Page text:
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Moving Away from Mechanized Agriculture and Getting Back to the Soil

The 15th annual Northern Michigan Small Farm Conference was filled with inspiration. The common theme of the day was the fundamental differences between industrial farming and real farming. This was evident in the keynote speaker’s words that resonated through the largest ballroom of Grand Traverse Resort in Traverse City, Michigan.

John Ikerd is the author of Small Farms are Real Farms, and he was introduced by a man who admitted to being a recovering industrial farmer. Ikerd prefaced his speech by telling the audience that some people will not agree with him. He told the crowd he would speak his truth with conviction, and encouraged others to do the same. Ikerd’s message was that through collaboration and explanation of why each of us believe in our individual truths, we can get closer to THE truth.

Ikerd expressed a need for the nature of farming to change from a purely economic practice to one that considers the health of the land, environmental sustainability and promotes healthy eating. Small farms are the only real farms, which is defined by the farmer’s mindset rather than the size of the yield or the annual profits.

Economic growth has limits in a finite world

The systems of industrial farming are dependent on the overuse of fossil fuels, pesticides, herbicides, insecticides and GMO seeds which only serve to benefit the economic gains for the industrial farmers themselves. Ikerd made it very clear that a change of agricultural practices is necessary for life to be sustained, but he does not blame the people who have made a career from farming that has become mechanized and based purely on economic growth. Ikerd is 75 years old, and he spent the first thirty years of his career as an industrial farmer, because he was told that this was the farming of the future. He has spent the last 30 years fighting for a change in these practices that are destroying the earth.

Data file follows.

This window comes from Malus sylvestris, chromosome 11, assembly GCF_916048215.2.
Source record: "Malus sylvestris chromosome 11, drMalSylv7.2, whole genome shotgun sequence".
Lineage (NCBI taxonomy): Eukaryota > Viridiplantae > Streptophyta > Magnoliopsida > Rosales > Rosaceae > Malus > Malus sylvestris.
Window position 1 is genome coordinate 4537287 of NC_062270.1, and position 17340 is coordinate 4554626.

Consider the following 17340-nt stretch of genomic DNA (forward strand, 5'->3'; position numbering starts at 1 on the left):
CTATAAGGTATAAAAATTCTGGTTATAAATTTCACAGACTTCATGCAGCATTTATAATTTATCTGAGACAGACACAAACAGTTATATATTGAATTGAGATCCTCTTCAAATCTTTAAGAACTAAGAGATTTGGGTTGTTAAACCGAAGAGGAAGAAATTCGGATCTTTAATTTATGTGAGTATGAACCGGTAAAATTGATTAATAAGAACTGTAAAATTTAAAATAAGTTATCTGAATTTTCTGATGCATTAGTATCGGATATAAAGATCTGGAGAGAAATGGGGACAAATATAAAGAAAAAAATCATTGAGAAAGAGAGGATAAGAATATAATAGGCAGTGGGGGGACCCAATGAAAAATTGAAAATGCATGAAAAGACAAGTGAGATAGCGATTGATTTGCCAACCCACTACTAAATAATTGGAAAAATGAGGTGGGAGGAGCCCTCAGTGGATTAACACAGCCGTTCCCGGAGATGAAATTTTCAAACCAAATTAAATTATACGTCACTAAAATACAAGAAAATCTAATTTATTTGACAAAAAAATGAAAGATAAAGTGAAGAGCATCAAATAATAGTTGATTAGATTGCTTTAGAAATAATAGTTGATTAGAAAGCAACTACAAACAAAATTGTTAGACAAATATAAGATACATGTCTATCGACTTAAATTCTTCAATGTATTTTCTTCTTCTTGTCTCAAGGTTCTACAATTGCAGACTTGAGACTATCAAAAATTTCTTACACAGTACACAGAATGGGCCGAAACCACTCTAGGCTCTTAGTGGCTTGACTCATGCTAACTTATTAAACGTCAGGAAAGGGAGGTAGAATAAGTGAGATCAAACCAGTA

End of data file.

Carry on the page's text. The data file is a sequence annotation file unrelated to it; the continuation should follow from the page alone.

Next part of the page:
Industrial farming has given the people of the United States a wide array of food options throughout the year, regardless of the time of year or where the food is grown. This food is also very cheap compared to countries all around the world. What is not to like? Ikerd attributed the increase of heart disease, obesity, high cholesterol and other health related issues to the American diet. This diet includes highly processed foods high in calories. These foods lack essential nutrients. This nutrient deficiency has caused us to still be hungry after eating, because our bodies are asking for these nutrients. Ikerd connected the USDA data that shows Americans are eating 25 percent more food than they did in the 1960s to the current obesity problem.

Ikerd’s speech moved beyond the negative aspects of the industrial agriculture to provide a message of hope. Interest and sales of organic food has been increasing for the last 20 years, along with community supported agriculture programs. Another primary point of the message was small farms allow the farmers to know their land and connect directly with the people who are eating their food. Industrial farmers have too large of a market to know their customers and don’t particularly care for the health of the so-called consumers. The model of industrial farming is to simplify, standardize and consolidate power.

The monoculture systems of industrial farms till the large fields and grow one single crop, like corn or soy. Tilling the fields kills the habitats of the insects that live in the soil, which gives them nowhere to go but in the plants, which is then solved by spraying large amounts of harmful insecticides. Each type of plant has different nutrients that it is looking to obtain from the soil. With a whole field of one crop, each plant is vying for the same thing, which can’t be provided on a large scale. This results in a lack of real nutritional value. The industrial farmers work to increase yield and profit without consideration for health and sustainability.

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The goal of the small farm conference is to instill hope and inspire existing and aspiring farmers to continue to grow with sustainable agricultural practices. The agricultural revolution is necessary for the people of this world to regain control of the food supply. How can you help? Buy local, organic foods. Create relationships with your local farmers and ask them about their agricultural practices. The only way to know your food is safe is to know where it comes from.

Most of all, vote with your dollar. Buy products from farmers markets and stores that you know employ ecologically responsible practices with concern for the health and well-being of its clientele. Saving money on cheap food is not going to equate to the astounding medical costs that result from fatty, nutrient-empty foods.

Steve Middendorp

I am a writer, traveler, musician and nature-lover from Grand Rapids, Michigan. I am excited to explore all facets of environmental activism, including natural building, free energy, permaculture and sustainable practices to help build the new earth.

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